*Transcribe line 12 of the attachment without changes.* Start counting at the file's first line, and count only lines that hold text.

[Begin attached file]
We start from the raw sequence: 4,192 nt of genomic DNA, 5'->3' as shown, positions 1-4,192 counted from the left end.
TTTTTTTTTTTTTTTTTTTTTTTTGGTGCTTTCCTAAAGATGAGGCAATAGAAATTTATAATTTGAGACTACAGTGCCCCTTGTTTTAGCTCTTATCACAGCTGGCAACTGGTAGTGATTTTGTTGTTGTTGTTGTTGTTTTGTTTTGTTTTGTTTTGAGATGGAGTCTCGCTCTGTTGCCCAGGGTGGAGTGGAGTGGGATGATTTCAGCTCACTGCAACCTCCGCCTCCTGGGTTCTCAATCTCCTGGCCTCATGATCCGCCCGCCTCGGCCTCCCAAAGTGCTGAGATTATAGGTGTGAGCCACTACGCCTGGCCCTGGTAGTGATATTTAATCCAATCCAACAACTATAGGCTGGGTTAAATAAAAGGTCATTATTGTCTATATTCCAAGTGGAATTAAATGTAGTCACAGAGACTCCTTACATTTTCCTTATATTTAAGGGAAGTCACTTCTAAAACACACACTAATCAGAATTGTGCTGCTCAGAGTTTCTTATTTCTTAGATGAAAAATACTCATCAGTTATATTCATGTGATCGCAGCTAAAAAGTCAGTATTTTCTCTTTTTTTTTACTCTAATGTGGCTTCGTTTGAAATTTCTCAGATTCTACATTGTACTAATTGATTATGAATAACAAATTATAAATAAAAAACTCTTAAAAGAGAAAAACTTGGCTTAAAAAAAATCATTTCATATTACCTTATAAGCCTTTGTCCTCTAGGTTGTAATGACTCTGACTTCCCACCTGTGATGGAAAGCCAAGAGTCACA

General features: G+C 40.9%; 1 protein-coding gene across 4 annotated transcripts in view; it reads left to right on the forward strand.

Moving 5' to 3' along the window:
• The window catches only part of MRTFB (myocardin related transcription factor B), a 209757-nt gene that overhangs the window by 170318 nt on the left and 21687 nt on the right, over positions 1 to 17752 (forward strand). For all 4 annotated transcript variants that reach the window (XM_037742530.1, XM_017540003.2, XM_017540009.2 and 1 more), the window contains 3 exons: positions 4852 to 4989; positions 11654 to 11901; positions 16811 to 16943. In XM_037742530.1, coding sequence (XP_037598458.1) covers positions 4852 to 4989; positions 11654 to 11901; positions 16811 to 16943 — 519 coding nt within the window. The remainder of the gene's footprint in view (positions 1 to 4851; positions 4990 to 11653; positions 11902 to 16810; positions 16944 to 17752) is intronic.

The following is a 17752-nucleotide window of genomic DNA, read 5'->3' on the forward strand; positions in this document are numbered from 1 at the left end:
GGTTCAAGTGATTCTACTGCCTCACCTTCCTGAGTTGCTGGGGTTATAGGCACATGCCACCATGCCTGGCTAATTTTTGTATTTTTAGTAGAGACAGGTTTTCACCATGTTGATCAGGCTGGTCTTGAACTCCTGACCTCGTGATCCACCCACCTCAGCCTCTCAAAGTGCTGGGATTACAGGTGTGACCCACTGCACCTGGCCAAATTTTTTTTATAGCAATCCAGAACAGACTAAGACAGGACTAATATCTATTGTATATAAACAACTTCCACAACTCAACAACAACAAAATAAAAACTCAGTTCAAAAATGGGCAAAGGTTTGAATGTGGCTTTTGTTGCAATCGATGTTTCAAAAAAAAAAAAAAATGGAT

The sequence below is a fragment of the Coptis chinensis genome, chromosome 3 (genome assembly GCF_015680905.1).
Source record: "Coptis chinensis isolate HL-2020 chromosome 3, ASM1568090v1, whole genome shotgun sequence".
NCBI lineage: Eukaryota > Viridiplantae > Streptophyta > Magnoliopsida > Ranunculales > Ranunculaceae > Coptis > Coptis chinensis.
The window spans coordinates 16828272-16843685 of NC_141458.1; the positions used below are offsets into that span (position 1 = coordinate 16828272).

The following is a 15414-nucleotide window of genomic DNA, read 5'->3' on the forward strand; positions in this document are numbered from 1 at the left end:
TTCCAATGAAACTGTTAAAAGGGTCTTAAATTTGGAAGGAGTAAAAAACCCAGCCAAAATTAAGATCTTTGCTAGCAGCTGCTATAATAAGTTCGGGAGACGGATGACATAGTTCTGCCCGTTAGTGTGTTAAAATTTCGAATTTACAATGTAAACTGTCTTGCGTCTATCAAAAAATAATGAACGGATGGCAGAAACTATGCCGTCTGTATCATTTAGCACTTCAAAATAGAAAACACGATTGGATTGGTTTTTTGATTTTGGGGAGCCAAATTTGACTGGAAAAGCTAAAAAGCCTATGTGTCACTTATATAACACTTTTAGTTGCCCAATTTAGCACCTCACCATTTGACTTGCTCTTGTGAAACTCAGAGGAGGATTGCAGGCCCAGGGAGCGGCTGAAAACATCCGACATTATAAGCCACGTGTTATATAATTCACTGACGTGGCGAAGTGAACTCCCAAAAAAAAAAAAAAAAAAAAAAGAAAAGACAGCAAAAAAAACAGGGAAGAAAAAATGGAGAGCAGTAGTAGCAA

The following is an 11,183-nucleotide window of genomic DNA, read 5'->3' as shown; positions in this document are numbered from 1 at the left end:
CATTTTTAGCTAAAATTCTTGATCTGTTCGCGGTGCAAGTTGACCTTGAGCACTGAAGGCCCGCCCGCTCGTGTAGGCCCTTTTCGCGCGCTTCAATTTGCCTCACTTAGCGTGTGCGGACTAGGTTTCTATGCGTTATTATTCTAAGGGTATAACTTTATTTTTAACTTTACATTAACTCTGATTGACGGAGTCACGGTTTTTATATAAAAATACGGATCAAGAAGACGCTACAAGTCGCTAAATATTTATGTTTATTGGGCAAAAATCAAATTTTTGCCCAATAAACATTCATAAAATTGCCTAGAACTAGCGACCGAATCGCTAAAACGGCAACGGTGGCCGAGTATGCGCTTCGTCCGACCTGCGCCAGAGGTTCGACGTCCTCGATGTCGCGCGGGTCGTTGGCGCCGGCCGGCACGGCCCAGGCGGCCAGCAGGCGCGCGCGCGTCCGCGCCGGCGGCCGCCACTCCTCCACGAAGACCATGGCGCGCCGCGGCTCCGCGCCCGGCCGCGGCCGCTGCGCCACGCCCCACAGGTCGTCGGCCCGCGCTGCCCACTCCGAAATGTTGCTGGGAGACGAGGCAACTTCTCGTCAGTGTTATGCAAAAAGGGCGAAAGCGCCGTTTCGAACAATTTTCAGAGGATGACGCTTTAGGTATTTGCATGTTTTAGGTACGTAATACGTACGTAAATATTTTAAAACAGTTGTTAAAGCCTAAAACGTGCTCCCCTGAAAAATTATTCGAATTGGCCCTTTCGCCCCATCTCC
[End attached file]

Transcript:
The following is a 15414-nucleotide window of genomic DNA, read 5'->3' on the forward strand; positions in this document are numbered from 1 at the left end: